Is it true, as Steve intimates, that this secular Labour government will not repeal this Victorian Christian law simply because there is no more than a few dozen polygamous relationships in this country? Not enough votes in it? Or just a classic case of the squeky wheel problem. While de facto’s and homosexuals have been actively lobbying and making their voices heard on marriage law reforms bigamists and polygamists have had to stay mute in fear of being imprisoned. Did Labour simply get distracted and forget to include plurals in the marriage equality reforms? I certainaly hope so. And I hope this dummy run hasn’t frightened Labour away from finishing the job they started.

    This isn’t sarcasm. I was genuinely surprised when Labour’s extension of the full rights and responsibilities of marriage to de factos after two years didn’t adress this issue. While Steve is probably right that there very few people who are deliberately committing bigamy or polygamy there might be an awful lot who have done it accidentaly through being in an adulterous relationship for more than two years.

    Admittedly rhe run-up to an election is not the time to be discussing a policy oversight but it something that really does need to be on the agenda aftre the election. I have no idea whether the sort of people who oppose homosexual marriages would have the same opposition. Polygamy seems to have been rampant in the old testament and, to the best of my knowledge, it’s not one of the things that’s outlawed in Leviticus. Maybe conservatives will object to it because it goes against “traditional” values but I can’t see any logical or moral argument against. The only difference from a conventional marriage is the number of partners. Hardly something to afraid of.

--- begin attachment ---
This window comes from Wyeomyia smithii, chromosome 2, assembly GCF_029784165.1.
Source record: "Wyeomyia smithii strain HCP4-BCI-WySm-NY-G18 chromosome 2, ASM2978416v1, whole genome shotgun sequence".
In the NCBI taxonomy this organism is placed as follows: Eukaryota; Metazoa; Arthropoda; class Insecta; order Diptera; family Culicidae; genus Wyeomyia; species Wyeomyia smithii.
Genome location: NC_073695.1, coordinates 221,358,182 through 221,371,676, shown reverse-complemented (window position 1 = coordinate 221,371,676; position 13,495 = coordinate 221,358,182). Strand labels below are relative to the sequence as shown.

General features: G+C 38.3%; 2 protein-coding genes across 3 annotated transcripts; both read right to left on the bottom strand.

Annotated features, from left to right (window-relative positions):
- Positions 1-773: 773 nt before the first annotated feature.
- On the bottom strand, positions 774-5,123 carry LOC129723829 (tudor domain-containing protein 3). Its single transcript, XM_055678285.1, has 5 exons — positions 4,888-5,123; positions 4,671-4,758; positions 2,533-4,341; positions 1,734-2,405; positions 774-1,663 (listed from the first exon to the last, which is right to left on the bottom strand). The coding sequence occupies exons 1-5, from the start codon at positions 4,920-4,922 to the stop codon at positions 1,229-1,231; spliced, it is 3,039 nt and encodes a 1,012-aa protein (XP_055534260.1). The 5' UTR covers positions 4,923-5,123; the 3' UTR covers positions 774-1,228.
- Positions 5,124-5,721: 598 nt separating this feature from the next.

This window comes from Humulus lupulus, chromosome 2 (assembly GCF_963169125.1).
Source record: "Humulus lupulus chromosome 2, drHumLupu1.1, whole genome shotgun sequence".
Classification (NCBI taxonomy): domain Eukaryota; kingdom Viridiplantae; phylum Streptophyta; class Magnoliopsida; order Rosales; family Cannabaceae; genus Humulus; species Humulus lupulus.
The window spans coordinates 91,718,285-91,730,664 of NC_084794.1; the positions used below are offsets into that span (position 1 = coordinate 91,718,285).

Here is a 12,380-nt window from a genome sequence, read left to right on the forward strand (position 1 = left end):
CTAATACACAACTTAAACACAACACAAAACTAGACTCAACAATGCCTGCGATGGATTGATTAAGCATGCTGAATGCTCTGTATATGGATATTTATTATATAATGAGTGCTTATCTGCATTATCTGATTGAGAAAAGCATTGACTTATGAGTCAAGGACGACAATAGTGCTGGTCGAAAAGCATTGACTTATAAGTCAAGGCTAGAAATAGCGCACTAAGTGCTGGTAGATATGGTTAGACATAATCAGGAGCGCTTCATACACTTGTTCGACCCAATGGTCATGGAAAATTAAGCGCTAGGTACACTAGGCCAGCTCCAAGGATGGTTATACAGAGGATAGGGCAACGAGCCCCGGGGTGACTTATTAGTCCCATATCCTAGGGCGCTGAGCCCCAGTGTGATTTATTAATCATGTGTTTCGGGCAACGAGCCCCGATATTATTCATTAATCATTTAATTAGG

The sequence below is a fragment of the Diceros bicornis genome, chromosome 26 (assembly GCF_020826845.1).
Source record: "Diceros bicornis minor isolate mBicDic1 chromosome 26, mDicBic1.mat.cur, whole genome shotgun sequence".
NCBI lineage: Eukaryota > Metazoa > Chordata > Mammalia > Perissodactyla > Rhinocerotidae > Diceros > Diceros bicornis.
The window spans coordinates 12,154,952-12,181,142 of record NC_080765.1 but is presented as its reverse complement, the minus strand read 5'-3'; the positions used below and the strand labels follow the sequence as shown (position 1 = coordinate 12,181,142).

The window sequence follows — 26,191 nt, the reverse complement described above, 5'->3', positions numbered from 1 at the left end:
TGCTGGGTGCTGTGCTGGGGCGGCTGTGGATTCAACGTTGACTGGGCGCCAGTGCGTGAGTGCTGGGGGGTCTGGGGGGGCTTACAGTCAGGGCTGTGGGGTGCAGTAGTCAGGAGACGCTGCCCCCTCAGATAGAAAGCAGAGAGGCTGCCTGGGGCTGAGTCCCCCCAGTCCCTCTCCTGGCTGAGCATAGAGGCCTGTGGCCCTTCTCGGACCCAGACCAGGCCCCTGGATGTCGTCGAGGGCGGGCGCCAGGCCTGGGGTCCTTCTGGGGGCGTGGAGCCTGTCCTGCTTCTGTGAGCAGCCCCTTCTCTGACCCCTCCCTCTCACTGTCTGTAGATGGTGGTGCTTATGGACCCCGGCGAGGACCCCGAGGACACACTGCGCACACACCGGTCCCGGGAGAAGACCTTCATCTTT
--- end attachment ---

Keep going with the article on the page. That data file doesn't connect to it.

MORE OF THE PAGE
31. sdm 31

    I coach a sports team and have done so for many years. Groupu dynamics are interesting, to say the least. Now the parallel between politics and sport is obvious – you play to win.

    Now there is a direct relationship between unity and sucess. When things are going well, everyone seems on the same page (well, thats the impression) Lose a few games and the BS starts, the factions emerge, tensions come to the service.

    The recordings aside, the national ‘team’ is going well. Ahead in the polls, a government that looks tired, everything seems. National is therefore united.

    The question is: What happens if they lose? An equally valid question is, what happens if Labour lose? I doubt either team would stay united…….

  32. lprent 32

    You try to win, yes. The question is if you want to win the ‘war’ or a ‘battle’. In this case about the longer term future in NZ.

    The long-term problem I have with National is that I’ve never seen National do anything useful for the long-term. They usually just dick about with short-term micro-management. Lots of activity, and few substantial long-term results of any great benefit.